Context in our stories . . .
There are always two sides of every story. Show them to your reader. A villain isn't totally bad. A hero isn't totally good. Give context (history) to your characters. This shows what made them the way they are by their choices. This will add depth and give your readers reasons to empathizes with your characters. If your context has been thorough your hero/heroine will do the right thing at the right time for the right reason.

Delivering the story . . .
Your book makes a promises to readers: that they will be entertained, have a thrilling journey, and will have a resolution. Deliver on those promises. Give them a story that will make them laugh, make them cry, and keep them on the edge of their seats. Also your story must have a satisfying resolution. I must confess I broke this promise with one of my books because it ended with a cliffhanger. I had written the sequel and fully expected it to be published right after. Unfortunately that decision was not mine to make. I'm working hard to deliver on that promise, and I'm hopeful I can very soon. But I learned this lesson the hard way. Don't make my mistake. Always have a good resolution to your story.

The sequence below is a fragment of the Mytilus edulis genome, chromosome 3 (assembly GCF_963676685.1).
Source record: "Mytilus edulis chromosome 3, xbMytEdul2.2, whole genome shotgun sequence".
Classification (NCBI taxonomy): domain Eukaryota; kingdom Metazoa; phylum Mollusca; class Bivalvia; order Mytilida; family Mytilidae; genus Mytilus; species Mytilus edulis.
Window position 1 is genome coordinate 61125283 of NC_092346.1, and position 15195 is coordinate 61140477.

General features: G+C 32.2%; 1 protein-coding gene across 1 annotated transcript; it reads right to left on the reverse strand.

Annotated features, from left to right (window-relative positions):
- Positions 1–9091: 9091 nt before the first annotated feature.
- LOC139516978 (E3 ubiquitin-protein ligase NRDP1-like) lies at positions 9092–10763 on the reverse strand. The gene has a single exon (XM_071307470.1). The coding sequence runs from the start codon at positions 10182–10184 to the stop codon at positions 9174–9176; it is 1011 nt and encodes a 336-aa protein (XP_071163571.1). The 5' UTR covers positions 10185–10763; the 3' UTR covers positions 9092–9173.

If you deliver the best story you possibly can to your readers you will earn their respect and love. And you'll add to your virtue. :)

Do you think the dog has respect or the mouse? Which symbolizes the writer? Which symbolizes the reader?


Tuesday, March 6, 2012

A Writer's Virtue is a Choice

Virtue: a characteristic of a person which supports individual moral excellence and collective well-being.

Doesn't that sound like an admirable trait?

We may be born with  moral excellence and collective well-being, but as we grow and mature virtue is challenged on a daily basis.

We work on virtue every single day of our lives. It's tested as we meet one obstacle after another. The choices we make reflect on our moral excellence and collective well-being.

Looking at virtue through the lens of a writer, we operate from the position of choice and responsibility. We make a choice about what we write, and we are responsible for that choice.

Case in point, I'm sure you've heard in the news lately about the woman who was a trusted member of a romance writers group who seemed to be very successful, having had several of her stories published. Many of her friends had her read their work and help them. Little did they know that she had built her success on the hard work of others. She had copied other writers books and used them as her own. I feel bad for the writers whose work she plagiarized, but I also feel sorry for her. She crossed the unwritten moral codes of being a writer: never plagiarize and always give credit where credit is due. The choices she made tarnished her virtue.